Bisexual representation groups will be marching in the parade of London Pride, despite missing out on the original line-up.
The annual event, which was last year attended by almost a million people, will feature a parade of more than 300 groups, however originally not one of these are groups specifically represented bisexual people.
Organisers have now confirmed to PinkNews though that they will be making space for bi groups to join the parade, despite applications already being closed.
A spokesman added: “As a founder member of the UK Pride Organisers Network, Pride in London is proud to support the development of the Pride movement. Through this network we have met with and provided assistance to the committed volunteers who are setting up a BiPride for the UK.
“Following recent concerns of bi representation, we’re delighted to confirm BiPride will be in the UK Prides section of our parade. While space is limited, BiPride will invite other bi groups to join them to show their support for the development of BiPride and to increase bi visibility.”
Next year lets do much better and fix the outreach so we have dialogue earlier and look to other ways to secure space and ensure visibility
— Pride in London (@LondonLGBTPride) May 31, 2017
In an additional message on Twitter the team pledged to “do much better” next year. They added: “[We’ll] fix the outreach so we have dialogue earlier and look to other ways to secure space and ensure visibility.”
The festival had come under fire for the parade line-up – which had included banks such as Barclays and Bank of America and food chains such as Starbucks and Nandos, but did not have a group solely representing bisexuals. Last year Bisexuals+ were part of the parade.
Organisers had claimed that no groups had put themselves forward, and that it was up to individual groups to represent themselves, but several members of the community slammed it as a “failure in outreach”.
Jasmine Andersson, a freelance journalist in London, told PinkNews: “It’s hard to be identified as bisexual whether or not you’re on a float. Straight people expect you to perform your queerness, and people in the gay community have labelled me as indecisive or fake.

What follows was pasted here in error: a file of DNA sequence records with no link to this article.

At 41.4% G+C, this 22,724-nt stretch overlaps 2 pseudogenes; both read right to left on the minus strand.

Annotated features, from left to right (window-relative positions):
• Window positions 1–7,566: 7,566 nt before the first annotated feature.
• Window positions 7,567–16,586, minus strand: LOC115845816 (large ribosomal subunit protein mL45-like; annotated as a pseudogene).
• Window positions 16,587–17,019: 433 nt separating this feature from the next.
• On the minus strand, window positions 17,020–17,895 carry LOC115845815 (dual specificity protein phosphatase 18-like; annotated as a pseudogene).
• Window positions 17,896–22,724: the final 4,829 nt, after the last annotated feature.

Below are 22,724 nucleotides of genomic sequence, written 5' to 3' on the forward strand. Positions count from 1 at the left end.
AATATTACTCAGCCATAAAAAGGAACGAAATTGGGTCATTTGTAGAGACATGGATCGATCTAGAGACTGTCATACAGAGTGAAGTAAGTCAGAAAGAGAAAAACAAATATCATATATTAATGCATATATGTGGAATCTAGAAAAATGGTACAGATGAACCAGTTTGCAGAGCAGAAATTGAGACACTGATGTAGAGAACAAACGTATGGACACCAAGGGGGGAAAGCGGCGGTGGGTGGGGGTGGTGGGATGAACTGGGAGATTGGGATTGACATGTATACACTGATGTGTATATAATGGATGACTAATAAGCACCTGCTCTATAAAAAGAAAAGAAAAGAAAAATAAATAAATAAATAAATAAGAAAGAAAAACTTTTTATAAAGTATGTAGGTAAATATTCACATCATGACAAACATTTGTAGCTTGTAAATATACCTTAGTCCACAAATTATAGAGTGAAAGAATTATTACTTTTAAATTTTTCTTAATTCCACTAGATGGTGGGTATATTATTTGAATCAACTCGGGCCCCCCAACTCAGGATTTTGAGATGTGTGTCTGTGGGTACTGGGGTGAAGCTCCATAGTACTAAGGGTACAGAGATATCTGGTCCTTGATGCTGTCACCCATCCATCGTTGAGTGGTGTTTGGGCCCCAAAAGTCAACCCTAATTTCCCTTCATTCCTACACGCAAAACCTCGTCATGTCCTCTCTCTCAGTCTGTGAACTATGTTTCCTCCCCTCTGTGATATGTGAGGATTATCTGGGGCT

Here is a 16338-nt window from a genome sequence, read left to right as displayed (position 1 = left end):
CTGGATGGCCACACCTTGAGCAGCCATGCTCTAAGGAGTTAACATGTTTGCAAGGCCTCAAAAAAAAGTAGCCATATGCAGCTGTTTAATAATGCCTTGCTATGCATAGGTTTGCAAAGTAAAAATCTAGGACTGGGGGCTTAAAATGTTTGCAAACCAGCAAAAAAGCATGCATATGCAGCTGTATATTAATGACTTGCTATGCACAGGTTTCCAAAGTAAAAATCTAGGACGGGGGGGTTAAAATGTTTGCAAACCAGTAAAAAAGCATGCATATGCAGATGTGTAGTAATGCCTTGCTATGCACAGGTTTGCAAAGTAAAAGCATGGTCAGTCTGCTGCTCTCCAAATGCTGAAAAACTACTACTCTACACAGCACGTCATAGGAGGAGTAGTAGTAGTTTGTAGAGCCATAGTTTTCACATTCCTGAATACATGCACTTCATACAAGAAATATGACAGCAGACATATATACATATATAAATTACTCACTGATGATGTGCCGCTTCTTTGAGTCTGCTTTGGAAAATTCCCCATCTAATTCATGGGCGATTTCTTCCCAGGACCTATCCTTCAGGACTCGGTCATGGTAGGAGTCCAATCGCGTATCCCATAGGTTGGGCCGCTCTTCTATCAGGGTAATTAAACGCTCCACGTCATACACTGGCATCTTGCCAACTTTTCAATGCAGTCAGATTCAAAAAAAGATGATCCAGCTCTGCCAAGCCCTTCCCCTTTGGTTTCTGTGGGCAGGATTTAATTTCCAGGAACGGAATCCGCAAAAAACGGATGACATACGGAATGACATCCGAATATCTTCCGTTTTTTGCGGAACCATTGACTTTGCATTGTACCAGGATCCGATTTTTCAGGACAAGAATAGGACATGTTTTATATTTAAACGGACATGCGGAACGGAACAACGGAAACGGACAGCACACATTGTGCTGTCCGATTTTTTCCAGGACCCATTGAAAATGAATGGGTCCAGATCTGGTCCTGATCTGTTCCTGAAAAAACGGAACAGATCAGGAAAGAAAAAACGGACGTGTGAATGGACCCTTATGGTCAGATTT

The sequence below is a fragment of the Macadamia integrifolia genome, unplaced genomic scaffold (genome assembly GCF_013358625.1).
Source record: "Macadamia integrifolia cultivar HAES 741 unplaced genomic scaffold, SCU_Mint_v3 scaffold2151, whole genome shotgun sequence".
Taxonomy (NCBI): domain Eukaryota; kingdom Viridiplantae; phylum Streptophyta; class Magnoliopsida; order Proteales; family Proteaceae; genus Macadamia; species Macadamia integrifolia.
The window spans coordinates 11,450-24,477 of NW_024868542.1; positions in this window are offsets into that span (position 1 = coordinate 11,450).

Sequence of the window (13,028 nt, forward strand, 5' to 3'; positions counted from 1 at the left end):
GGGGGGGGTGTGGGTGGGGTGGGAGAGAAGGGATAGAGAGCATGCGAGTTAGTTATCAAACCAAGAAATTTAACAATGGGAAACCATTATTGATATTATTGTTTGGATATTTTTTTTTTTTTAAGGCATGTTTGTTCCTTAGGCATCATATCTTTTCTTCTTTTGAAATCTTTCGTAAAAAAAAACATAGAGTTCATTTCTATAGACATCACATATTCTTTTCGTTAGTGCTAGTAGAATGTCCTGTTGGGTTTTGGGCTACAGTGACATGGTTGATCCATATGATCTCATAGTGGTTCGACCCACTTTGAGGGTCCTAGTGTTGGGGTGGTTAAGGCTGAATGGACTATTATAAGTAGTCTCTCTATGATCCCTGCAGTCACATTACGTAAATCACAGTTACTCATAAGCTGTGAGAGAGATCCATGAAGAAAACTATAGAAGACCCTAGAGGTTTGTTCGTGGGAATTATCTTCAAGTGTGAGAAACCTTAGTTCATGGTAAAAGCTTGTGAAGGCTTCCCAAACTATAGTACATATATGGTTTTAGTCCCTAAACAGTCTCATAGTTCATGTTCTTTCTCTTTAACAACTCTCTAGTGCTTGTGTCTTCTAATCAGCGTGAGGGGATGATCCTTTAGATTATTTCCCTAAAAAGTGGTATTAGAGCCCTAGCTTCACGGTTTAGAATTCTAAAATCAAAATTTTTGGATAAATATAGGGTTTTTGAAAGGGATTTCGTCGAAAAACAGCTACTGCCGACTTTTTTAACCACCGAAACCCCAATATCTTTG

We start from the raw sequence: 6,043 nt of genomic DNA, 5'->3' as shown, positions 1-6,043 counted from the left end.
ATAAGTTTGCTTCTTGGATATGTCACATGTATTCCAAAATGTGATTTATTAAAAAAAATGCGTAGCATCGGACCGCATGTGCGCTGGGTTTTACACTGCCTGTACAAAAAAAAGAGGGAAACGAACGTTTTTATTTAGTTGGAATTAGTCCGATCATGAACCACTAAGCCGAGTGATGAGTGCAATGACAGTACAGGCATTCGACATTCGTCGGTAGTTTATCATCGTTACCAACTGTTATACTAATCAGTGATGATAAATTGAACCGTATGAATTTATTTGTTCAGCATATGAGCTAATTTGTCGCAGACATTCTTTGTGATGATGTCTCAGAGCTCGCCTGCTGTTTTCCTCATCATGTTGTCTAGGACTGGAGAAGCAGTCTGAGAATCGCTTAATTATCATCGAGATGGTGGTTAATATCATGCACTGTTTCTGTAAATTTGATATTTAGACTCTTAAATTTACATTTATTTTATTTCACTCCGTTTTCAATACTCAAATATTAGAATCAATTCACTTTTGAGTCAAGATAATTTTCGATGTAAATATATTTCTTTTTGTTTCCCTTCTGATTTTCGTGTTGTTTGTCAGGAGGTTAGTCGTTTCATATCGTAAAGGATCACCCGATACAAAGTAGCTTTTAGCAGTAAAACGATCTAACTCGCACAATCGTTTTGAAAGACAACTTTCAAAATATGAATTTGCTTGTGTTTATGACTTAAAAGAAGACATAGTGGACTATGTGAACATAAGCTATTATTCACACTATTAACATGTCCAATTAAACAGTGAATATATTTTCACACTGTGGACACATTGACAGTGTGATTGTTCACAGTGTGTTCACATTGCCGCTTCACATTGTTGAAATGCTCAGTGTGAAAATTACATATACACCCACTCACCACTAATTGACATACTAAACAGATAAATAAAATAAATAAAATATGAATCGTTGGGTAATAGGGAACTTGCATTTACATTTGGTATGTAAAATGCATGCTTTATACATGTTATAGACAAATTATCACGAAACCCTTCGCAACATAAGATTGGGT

“Bi erasure is still a pressing problem in the LGBT community, and it baffles me that a celebration that is meant to rejoice in what people are no matter how they identify would fail to cater for the entirety of it’s community.”
In response to the move from pride, she added: “I’m really pleased Pride have addressed this and taken this seriously.
“Bi-erasure is still a massive problem within the LGBT community though, so I hope this will be the start of a strong commitment to work towards combatting this in the future.”
Biscuit, an organisation which advocates for bisexual women, also welcomed the move.
In a statement, the group said: “The BiPride team were always going to march, under the banner of the UK Prides Network. They are not a London bi group. However, we are extremely pleased that Pride in London have taken our concerns seriously, and we’re very glad they have made this move.
“Honestly, while we obviously don’t think its the best solution for *us*, we think it’s the best solution that could have been reached where everyone gets to be happy. So thank you Pride in London. Thank you for listening.”
The Bisexual Index, which also fights biphobia and bi-erasure, also praised the pledge to work more closely with the bi community.
That sounds like a great plan.
— The Bisexual Index (@bisexualindex) May 31, 2017
Anyone wishing to join BiPride in the parade should email [email protected].